I prefer Ott over the Denzinger mostly because of the way it arranged, but I think it’s best to have both as the greatly complement each other.
A while back Zippy, you had a post about the silliness of people who to separate thought from action as if they were two different things and not bound up together.
The last few items you’ve posted on doctrine sound as if you are trying to separate the doctrinal – what the Church teaches (or how it thinks) – from the pastoral – how the Church acts.
To me, the doctrine and pastoral – I think they call it “praxis” – are just as bound together as thought and action, and it sounds just as ludicrous as those who would separate act and intent for the reasons you wrote in your post. Tell why I’m wrong. Because if the Vatican II Churchmen are correct… well then, the Catholic faith isn’t what I thought it was, and I can go do something else with a clear conscience.
Agreed. Ott on the other hand has that same feature (Usury never appears in its index for example) and in addition proposes a whole methodology, hermeneutic, etc besides. Ott isn’t a curated collection of actual Magisterial documents: it is an opinionated text by a particular author containing a great deal of that author’s words, drawing on Magisterial statements for support. There is nothing wrong with that, but it is an entirely different kind of thing from Denzinger.
It is good to supplement Denzinger with Magisterial statements found elsewhere. Some of the ones I cite here and there don’t appear in Denzinger. But there is a fundamental difference between a curated collection of raw data and an opinionated systematic presentation by an author supplemented by citation of raw data. Denzinger is the former, Ott (and my usury FAQ for that matter) are the latter.
What matters is what is true.
Progressives make the characteristic “mistake” of treating doctrine as decorative theology with no practical implications. I use the term “mistake” in charity, since in many cases it certainly appears to be just a mealy-mouthed and cowardly way to reject doctrine.
Those who react against this tend to make the opposite mistake, treating doctrine and praxis as if they were logically connected machinery. We do this because we are all moderns, even those of us with pretensions to traditionalism.
The truth though doesn’t need us to defend it. We need to unchain the truth within ourselves, for our own sake. The truth is more than capable of ravaging its external enemies on its own, on its own timetable.
The analogy isn’t unreasonable but there are also important differences. Intention and behavior are directly connected within the human person in a way that they are not in a community of persons.
If you’ve ever run a small organization or even headed up a family this should be clear. Shepherding others to form the kinds of intentions and choose the behaviors you want them to choose isn’t at all like choosing whether or not to mow the lawn right now yourself. It still must be grounded in the truth, but more in the manner that farming must be grounded in the truth (as Christ Himself affirms in the Gospels in His parables), than in the manner of the direct connection between intention and behavior in individual human acts.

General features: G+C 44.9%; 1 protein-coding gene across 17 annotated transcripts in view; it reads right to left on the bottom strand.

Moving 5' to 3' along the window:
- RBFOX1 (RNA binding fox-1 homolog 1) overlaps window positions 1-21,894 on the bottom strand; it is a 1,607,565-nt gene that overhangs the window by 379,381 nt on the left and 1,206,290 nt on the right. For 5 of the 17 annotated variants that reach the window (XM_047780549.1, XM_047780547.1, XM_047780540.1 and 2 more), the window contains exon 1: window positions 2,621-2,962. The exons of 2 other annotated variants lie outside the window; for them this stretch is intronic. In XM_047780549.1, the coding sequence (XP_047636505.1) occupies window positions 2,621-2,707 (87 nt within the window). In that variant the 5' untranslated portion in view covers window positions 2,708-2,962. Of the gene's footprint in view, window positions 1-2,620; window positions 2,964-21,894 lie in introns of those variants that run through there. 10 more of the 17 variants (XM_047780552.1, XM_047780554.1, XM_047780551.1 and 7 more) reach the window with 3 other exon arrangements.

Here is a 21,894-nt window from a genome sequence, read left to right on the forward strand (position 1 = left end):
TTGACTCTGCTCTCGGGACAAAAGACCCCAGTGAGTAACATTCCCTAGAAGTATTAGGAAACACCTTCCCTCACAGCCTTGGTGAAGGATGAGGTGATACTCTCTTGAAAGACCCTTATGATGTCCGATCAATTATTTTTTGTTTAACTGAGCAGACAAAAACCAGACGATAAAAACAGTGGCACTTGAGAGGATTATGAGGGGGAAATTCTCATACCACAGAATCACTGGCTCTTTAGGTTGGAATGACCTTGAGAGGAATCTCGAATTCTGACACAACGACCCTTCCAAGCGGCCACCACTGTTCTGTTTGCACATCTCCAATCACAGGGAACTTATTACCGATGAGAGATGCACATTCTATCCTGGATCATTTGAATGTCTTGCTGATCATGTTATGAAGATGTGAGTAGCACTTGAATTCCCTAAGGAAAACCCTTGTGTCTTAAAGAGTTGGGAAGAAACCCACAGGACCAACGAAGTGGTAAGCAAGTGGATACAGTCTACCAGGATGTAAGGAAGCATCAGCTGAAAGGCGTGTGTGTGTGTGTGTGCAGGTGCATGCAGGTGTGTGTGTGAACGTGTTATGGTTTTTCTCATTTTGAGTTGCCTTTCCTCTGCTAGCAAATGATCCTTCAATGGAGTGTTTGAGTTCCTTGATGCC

Thus the current post, and the previous one.
 As I mentioned in another comment, I think that doctrine refers to a particular body of truths not to something more general like “how the Church thinks”. Rejection of doctrine is heresy, and there is a great deal more to “how the Church thinks” than “not heresy”.
Progressives make the characteristic mistake of treating doctrine as decorative theology with no practical implications.
That is why I mentioned seasons in relation to farming in the previous post. It is not that the knowledge of seasons allows to be a good farmer, but that you have to adapt your farmer “praxis” to seasons in order to be successful. In a similar way if you do not adapt praxis to doctrine, or truth as you call it or reality as I prefer, you will not be successful in your pastoral work.
The fruit of praxis not anchored in doctrine will not be salvation of souls, but apostasy.
When the Church tells us that we are “the body of Christ” and that “Christ is our head”, is that just ornate fancy talk? If not, than I have to think intention and behavior in individuals and in the Body are far more similar than they are different. Certainly not at the Kiwanis down the street, but then they’re not divinely established.
Regarding doctrine, yes, it’s easy to lose the plot; “and though I understand all mysteries and all knowledge and have not Charity, I am nothing” (1 Cor 13:2), but I’m having a tough time assenting to the difference you’re establishing between truth and doctrine. Isn’t doctrine simply a particular truth?
Tell me what’s wrong with this line of thought and how doctrine and truth are not intertwined: Charity is not an emotion, but a duty; a carrying out of thought and action because God said so, not because it benefits me or gives me good feelz. The doctrines of the Church guides us on those things we should think and act on because they are given to us from God, and in doing so we show our love for Him, even if we struggle, fall, or perform them very imperfectly. It is the movement of the will toward God in trying to live out his doctrines – which, by the way, includes the doctrines on the sacraments.